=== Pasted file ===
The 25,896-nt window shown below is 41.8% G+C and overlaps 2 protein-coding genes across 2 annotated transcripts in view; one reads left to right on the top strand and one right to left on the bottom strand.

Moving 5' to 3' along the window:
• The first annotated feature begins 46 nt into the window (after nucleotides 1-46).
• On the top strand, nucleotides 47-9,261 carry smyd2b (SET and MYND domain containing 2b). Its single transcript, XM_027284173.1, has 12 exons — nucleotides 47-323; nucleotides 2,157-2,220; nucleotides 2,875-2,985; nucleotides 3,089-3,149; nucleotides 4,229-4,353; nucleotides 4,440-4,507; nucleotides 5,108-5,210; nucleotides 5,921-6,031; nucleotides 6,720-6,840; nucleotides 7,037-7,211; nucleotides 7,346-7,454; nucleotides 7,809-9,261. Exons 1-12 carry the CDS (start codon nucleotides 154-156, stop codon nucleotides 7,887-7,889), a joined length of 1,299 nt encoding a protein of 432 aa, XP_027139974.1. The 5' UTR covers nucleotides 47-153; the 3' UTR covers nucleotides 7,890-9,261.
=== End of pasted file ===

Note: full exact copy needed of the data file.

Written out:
The 25,896-nt window shown below is 41.8% G+C and overlaps 2 protein-coding genes across 2 annotated transcripts in view; one reads left to right on the top strand and one right to left on the bottom strand.

Moving 5' to 3' along the window:
• The first annotated feature begins 46 nt into the window (after nucleotides 1-46).
• On the top strand, nucleotides 47-9,261 carry smyd2b (SET and MYND domain containing 2b). Its single transcript, XM_027284173.1, has 12 exons — nucleotides 47-323; nucleotides 2,157-2,220; nucleotides 2,875-2,985; nucleotides 3,089-3,149; nucleotides 4,229-4,353; nucleotides 4,440-4,507; nucleotides 5,108-5,210; nucleotides 5,921-6,031; nucleotides 6,720-6,840; nucleotides 7,037-7,211; nucleotides 7,346-7,454; nucleotides 7,809-9,261. Exons 1-12 carry the CDS (start codon nucleotides 154-156, stop codon nucleotides 7,887-7,889), a joined length of 1,299 nt encoding a protein of 432 aa, XP_027139974.1. The 5' UTR covers nucleotides 47-153; the 3' UTR covers nucleotides 7,890-9,261.